Harrison Ford in ‘Blade Runner 2’

FordHarrison Ford starred as a Detective Rick Deckard in the film adaptation of Do Androids Dream of Electric Sheep back in the 80s. Now the media is a-buzz with news that he has been asked to return for the sequel. Will Harrison Ford come back as the dour noir detective and if so, will that guarantee that Blade Runner 2 will be any good?

So far, the film project has all the right pieces. Ridley Scott is back as a director. Hamtpon Fancher is back as a co-writer of the script. Seems like things are lining up in the right direction for something awesome, but the same could have been said for the last Indiana Jones film. By comparison, that should have been a slam dunk. Harrison Ford returned as the indomitable Indy, Steven Spielberg and George Lucas came back to bark orders, and Shia LeBouf was introduced as Indy’s son, which added some much-needed youth to the movie. Sadly, something about the script was lacking, and Indy acted a bit too bitter for many. The rakish charm and wit of the previous movies stopped at the Last Crusade. Some critics blamed the Legend of the Crystal Skull‘s writer, David Koepp, who did not appear to offer the same mastery of “arrogant banter” as Lawrence Kasdan or Jeffrey Boam, the men who handled the scripts for the Lost Ark and the Last Crusade. Combine an older Harrison Ford with a script that was off the mark and the result was a poor rendition of great cinema, a relevant comparison when considering the fate of Blade Runner 2.

Do Androids Dream of Electric Sheep was a piece of brilliant science fiction literature. Blade Runner was based on that book, though it left out some scenes and had arguably different intentions than Dick’s work. For instance, many viewers believe Ridley Scott intended Rick Deckard to be a replicant, like the engineered slaves he is hunting. The book was less clear, the supposition being that the reader should be left to wonder about the difference between replicants and humans, or the lack thereof. Dick did not write the sequels for the books, so the plot of this second movie may or may not come from the follow-ups written by K.W. Jeter. The three Blade Runner books (not titled as Androids sequels) did not receive the accolades of Dick’s work. Hopefully, the second movie will replicate the second book’s inauthenticity.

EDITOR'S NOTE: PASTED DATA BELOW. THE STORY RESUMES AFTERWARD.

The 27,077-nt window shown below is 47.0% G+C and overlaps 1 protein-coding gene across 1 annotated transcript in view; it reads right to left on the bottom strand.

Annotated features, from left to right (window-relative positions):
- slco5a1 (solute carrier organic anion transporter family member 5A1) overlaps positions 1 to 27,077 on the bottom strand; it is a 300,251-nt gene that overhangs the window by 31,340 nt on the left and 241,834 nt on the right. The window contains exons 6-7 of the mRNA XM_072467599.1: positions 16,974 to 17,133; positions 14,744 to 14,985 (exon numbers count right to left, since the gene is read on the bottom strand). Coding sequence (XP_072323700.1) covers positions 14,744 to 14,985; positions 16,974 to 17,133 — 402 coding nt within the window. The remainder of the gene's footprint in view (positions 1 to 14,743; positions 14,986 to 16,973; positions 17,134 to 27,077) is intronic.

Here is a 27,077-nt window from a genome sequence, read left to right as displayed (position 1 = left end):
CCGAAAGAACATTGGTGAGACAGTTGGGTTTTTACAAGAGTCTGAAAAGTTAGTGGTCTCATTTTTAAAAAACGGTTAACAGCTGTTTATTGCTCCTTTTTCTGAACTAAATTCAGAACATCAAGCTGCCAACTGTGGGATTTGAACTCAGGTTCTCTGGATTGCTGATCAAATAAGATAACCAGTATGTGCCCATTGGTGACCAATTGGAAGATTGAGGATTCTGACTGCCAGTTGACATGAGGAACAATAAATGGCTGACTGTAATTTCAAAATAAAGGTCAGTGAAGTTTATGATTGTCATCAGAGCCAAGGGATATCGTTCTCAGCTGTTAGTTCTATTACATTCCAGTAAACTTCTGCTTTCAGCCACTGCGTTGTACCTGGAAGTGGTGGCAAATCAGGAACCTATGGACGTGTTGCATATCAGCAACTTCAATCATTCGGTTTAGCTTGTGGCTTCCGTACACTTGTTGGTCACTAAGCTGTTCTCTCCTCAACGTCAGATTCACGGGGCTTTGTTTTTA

The fan response to the possibility of Ford reprising his role has not been as favorable as expected. Many fear he is too old to do Deckard justice. Blade Runner 2, or whatever the new project will be called, will be set several decades after the first film. If Deckard is supposed to be a replicant as Ridley Scott asserted, fans have to wonder how the new film will handle the marked difference between the Harrison Ford of thirty years ago and the senior citizen of today. If, on the other hand, the Deckard, who disappeared with the lovely replicant Rachel at the end of the film is supposed to be human, then placing a younger actor in the role would be unnecessary. Ford is still handsome and certainly still witty. Is Hollywood’s obsession with youth a reflection of society’s own feeling, or does life imitate art? In either case it may not be the actors that make or break this film.

Stars allow the ruin of sequels that should never have been made. An A-lister does not always determine the success of sequels. If Harrison Ford makes the decision to join the cast of Blade Runner 2 and if he understands the magic of the first movie, he should interject on behalf of better cinema, not just growl his lines and look sour. With any luck, his fans will have another great Blade Runner on their hands.

Opinion By Aliya Tyus-Barnwell

Daily Script
The New Yorker
Western Illinois University
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